by Aubrey Plourde
As part of his campaign for education and against child labor, Charles Dickens imagined A Christmas Carol as an antidote to the poverty he saw on his visit to Manchester. The book, he believed, would present the plight of the poor in a way his readers could understand, and it would motivate them to do something about it. The book was so phenomenally popular from the moment it was published in December 1843 that it earned Dickens the title “the Man Who Invented Christmas.”
The extent to which A Christmas Carol really did accomplish the social benefits Dickens hoped for was up for debate. Some readers received it as a “new gospel,” supplement or substitute for the scripture that was, perhaps, losing its mass appeal. Others, like Ruskin, bemoaned the Carol’s lack of real sacred truth. While lay readers were drawn in by Scrooge’s conversion, others, including many of its critics, have seen it as a cheap trick, an enchanting but flimsy tale of a hastily-reformed moneyman.
But the novel itself is, in some ways, about enchantment in reading. In my article in “‘Another Man from What I Was’: Enchanted Reading and Ethical Selfhood in A Christmas Carol,” I explore the textual relation between enchantment and ethics in A Christmas Carol. Typically, “Scrooge,” evokes something along the lines of “cheap.” Stingy, miserly, close-fisted, ungenerous, Scrooge has become the mascot of the one-percent. But his criminal frugality, is born of his suspicion. My essay is built on a small premise: Scrooge is a miser because he is a skeptic. If he hoards his wealth and resources, he does so as an outgrowth of his insistence on a materialist epistemology. In fact, he’s a lot like a skeptical reader, taking in the ghosts’ vignettes at first with a guarded sense of suspicion—alert for enchanted humbugs that might hoodwink him—and, I show, ultimately with a performed suspension of disbelief.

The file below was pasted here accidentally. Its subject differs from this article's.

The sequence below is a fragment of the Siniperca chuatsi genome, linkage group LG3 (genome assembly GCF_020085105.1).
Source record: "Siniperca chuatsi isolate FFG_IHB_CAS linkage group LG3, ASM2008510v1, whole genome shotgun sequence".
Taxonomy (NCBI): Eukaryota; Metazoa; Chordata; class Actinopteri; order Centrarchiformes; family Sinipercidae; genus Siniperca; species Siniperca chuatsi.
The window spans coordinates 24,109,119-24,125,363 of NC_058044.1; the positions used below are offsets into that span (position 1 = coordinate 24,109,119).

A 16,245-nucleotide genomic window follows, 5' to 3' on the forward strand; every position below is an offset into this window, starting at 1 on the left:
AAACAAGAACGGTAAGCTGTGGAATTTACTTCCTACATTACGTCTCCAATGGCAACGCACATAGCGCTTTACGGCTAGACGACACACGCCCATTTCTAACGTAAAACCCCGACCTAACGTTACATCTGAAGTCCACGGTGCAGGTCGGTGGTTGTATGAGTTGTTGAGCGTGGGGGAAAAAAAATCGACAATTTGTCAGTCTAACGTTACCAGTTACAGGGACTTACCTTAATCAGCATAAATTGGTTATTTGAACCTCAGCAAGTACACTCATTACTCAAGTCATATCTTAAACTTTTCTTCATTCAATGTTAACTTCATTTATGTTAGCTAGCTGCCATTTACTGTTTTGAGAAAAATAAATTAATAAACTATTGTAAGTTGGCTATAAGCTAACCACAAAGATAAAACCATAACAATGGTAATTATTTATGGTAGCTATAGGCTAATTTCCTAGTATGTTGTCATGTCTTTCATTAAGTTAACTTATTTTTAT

The ethical change of A Christmas Carol—a change Dickens explicitly envisioned as not just the reform of Scrooge but in fact the transformation of an entire generation—requires a change in worldview, in standards of truth, and methods of interpretation. In this novel, the imagination is not precisely a better way of getting at truth than materialist logic, calculation, or science—but in fact becomes a method by which epistemologies—visions of past and present, ways of reconciling the self and the other—could be imagined to coexist.
To read the full article in the Victorian Review 42.3, click here.